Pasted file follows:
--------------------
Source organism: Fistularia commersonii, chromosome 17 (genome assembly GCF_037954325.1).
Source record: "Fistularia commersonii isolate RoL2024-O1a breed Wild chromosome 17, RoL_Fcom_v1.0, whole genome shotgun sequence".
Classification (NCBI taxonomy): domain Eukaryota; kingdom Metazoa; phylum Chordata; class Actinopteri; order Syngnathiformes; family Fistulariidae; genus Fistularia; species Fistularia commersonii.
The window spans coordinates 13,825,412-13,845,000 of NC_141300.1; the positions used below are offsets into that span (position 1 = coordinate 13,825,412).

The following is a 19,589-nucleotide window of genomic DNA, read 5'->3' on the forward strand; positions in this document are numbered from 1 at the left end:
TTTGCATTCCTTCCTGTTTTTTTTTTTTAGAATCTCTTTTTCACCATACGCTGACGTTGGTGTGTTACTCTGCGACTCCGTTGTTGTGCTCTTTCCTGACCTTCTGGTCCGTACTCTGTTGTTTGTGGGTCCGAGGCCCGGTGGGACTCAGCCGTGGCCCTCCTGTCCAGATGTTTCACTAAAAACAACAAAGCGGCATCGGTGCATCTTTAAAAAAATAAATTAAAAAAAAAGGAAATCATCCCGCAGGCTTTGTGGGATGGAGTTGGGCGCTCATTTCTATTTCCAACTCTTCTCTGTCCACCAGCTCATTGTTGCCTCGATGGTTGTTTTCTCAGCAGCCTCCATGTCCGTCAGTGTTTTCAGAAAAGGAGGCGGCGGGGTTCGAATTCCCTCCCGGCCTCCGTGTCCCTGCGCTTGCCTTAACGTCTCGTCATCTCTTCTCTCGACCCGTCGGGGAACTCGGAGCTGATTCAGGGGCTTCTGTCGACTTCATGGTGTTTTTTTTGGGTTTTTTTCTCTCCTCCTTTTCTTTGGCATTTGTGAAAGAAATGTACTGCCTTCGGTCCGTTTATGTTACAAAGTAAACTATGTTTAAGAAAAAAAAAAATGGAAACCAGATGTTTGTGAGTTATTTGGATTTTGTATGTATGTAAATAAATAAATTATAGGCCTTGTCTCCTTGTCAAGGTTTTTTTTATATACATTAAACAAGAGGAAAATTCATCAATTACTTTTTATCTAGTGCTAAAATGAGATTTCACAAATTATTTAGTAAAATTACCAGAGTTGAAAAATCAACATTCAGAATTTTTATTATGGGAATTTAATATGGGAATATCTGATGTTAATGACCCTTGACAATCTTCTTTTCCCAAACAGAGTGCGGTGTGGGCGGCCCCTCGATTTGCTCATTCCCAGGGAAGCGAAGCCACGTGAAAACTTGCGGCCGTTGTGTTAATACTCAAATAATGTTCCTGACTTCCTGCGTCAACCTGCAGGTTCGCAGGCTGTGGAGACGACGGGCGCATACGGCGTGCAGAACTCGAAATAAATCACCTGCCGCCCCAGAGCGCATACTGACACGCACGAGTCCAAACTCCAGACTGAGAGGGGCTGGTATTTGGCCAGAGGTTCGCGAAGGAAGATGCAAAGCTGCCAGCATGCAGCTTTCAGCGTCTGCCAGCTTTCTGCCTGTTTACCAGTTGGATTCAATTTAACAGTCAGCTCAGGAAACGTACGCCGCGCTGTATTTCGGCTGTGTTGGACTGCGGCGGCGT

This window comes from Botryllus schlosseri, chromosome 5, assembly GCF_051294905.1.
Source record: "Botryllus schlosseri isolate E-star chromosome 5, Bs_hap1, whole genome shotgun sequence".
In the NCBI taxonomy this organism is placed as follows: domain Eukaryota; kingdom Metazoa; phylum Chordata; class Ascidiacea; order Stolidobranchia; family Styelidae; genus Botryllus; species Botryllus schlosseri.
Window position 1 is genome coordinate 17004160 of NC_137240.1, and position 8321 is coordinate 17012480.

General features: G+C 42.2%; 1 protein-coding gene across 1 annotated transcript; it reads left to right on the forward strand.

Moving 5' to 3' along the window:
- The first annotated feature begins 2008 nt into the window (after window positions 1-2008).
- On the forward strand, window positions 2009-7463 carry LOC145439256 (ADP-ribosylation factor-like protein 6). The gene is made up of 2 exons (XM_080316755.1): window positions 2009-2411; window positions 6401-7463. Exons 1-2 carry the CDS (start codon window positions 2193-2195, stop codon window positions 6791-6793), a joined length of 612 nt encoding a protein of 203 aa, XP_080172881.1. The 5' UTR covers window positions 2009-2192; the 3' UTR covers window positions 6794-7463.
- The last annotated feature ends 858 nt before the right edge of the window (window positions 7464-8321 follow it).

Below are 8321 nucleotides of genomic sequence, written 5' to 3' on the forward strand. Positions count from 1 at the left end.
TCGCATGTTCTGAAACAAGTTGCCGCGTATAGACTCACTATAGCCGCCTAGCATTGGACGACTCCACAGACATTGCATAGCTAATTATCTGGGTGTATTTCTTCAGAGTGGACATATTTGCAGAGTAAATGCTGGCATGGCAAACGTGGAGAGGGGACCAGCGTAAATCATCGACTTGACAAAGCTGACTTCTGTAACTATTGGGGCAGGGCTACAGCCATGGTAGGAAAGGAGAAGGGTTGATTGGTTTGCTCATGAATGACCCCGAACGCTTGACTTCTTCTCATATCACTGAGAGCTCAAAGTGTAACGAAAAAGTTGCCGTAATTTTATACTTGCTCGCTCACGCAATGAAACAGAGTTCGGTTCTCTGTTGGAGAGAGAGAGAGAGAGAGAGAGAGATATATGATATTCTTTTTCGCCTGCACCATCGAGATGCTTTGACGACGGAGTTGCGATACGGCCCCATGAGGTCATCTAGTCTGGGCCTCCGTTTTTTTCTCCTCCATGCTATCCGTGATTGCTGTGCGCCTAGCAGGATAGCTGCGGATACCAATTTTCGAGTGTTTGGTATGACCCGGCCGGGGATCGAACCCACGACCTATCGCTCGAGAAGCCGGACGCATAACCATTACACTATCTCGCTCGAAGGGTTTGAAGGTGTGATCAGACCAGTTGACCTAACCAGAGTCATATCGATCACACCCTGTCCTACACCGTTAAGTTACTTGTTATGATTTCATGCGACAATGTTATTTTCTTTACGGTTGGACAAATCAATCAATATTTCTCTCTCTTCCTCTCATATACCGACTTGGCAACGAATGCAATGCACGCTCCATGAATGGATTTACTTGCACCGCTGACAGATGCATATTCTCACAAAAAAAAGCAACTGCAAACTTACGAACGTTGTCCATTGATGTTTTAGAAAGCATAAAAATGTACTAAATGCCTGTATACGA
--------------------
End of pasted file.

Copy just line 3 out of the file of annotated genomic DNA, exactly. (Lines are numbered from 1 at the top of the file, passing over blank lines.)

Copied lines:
Classification (NCBI taxonomy): domain Eukaryota; kingdom Metazoa; phylum Chordata; class Actinopteri; order Syngnathiformes; family Fistulariidae; genus Fistularia; species Fistularia commersonii.